The league phase of the tenth edition of the Indian Premier League is in its last week and, the usual suspects have occupied the top four slots. Since MI, KKR and SRH looked strongest on paper, most people expected them to finish in the top four, and they’ve mostly followed the script to be placed in the top three, though qualification is not assured.
RPS has been the surprise package of this edition, for they received lots of flak for first removing Dhoni as skipper, and then spending a fortune to acquire Ben Stokes. But if the end justifies the means, both moves seem to have worked for the once beleaguered franchise. Not to forget that they were dealt two body blows even before a single ball was bowled when R Ashwin and Mitchell Marsh were ruled out for the season.
While they couldn’t do much about Ashwin’s absence (it’s almost impossible to find a like for like replacement for an India Test cricketer), their move to hire the services of Imran Tahir turned out to be a stroke of genius. The standout feature of their success is one person coming up with match-winning performances each game and getting them the two points. Stokes has won three games; Tripathi, Dhoni and Smith have won one game apiece. This might go against them in the final stages.
Two things have stood out in MI’s successful season. One, they found the right combination at the beginning and therefore, started by winning a series of games and two, they’ve been extremely patient with the playing XI and have resisted the temptation to make lots of changes, and that’s paid rich dividends. Mitchell McCleneghan started the tournament slowly, but they chose to stick with him.
Lasith Malinga had a couple of really bad games but they were, once again, quick to get him back on the saddle. They’ve also been realistic about their resources, for the baton of bowling in the toughest phases has been seamlessly passed on from Malinga to Jasprit Bumrah. They’ve answered the million-dollar question — does a settled team lead to success or does success lead to a settled team. Of course, it’s the former.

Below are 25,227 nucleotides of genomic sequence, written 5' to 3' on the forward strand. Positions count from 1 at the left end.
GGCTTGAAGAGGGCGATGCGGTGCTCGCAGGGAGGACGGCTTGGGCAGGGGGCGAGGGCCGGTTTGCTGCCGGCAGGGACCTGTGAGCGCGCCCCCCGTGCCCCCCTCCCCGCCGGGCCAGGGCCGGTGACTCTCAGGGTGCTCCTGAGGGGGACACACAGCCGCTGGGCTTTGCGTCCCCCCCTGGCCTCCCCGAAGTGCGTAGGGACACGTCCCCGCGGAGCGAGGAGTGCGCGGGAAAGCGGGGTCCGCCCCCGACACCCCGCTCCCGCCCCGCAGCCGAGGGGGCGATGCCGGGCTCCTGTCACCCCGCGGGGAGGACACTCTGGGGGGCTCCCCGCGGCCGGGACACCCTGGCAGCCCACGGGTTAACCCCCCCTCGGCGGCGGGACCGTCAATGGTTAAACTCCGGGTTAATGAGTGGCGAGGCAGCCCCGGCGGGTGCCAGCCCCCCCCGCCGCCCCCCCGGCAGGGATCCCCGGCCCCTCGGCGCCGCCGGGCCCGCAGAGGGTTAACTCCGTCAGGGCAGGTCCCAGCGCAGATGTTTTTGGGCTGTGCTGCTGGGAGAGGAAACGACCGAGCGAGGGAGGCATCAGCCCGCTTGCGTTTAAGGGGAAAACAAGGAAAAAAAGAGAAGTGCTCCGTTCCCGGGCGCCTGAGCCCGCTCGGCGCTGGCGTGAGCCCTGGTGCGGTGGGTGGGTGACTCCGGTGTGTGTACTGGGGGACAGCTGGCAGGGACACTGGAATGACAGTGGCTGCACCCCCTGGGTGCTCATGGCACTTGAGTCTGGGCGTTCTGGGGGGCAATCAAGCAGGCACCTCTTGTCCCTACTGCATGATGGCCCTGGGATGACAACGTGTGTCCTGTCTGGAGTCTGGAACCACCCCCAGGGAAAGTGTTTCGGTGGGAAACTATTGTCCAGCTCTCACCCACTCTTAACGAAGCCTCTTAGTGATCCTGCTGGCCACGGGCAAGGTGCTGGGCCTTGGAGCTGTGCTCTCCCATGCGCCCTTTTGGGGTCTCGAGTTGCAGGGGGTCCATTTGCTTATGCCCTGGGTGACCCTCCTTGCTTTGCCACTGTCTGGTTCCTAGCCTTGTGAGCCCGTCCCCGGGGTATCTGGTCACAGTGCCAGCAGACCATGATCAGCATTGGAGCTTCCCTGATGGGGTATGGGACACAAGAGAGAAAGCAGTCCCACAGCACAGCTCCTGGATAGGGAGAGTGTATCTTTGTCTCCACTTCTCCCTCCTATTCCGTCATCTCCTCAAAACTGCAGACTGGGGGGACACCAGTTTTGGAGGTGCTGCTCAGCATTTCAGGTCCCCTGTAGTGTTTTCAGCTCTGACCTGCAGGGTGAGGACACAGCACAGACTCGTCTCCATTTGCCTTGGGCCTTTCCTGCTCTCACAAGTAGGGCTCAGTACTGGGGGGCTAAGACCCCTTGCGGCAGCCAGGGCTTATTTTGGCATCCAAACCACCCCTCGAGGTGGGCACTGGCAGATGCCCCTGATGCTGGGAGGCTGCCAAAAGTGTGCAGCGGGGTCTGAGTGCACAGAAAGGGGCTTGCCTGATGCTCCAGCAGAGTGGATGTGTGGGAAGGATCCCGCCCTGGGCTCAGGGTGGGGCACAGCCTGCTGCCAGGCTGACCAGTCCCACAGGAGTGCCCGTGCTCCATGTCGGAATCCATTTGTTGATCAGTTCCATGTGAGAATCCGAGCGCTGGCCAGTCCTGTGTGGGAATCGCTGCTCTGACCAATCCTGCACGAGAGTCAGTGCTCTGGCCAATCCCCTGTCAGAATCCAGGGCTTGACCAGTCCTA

Kolkata Knight Riders
‘Don’t change it if it isn’t broken’ is cliche, but successful teams are the ones that continue to reinvent, for that allows them to be ahead of the pack. You take the opponents by surprise, and also reignite your own group by throwing slightly different yet realistic challenges.
The absence of Andre Russell meant losing firepower towards the end and to address the issue, they broke the most successful partnership of Robin Uthappa and Gautam Gambhir to put either Chris Lynn or Sunil Narine at the top. Such decisions need a complete buy-in of the players getting affected, and the way Uthappa took to the new role of batting at 3 is an indication that KKR is functioning as one unit.
In fact, the day they opened with Narine and Lynn, the captain himself dropped down the order. Most of the good work is done at the auctions, but it’s equally important to utilize and maximize resources, and KKR have done that better than most teams.
Last season, their bowling took them to the title but this season has panned out a little differently. The continuous absence of Fizz (Mustafizur Rahman) and the occasional presence of Ashish Nehra have put a spanner in the works. That’s where you’ll have to credit their team management, for they’ve found two decent Indian seamers in Siddarth Kaul and Mohammed Siraj.
Warner’s captaincy might not have been spoken about much, but he’s been excellent with his bowling moves and field placements. Kane Williamson has proved that technique doesn’t necessarily slow you down; it liberates you. Even though they’ve done a lot of things right, I still get a feeling that they might fail to defend the title.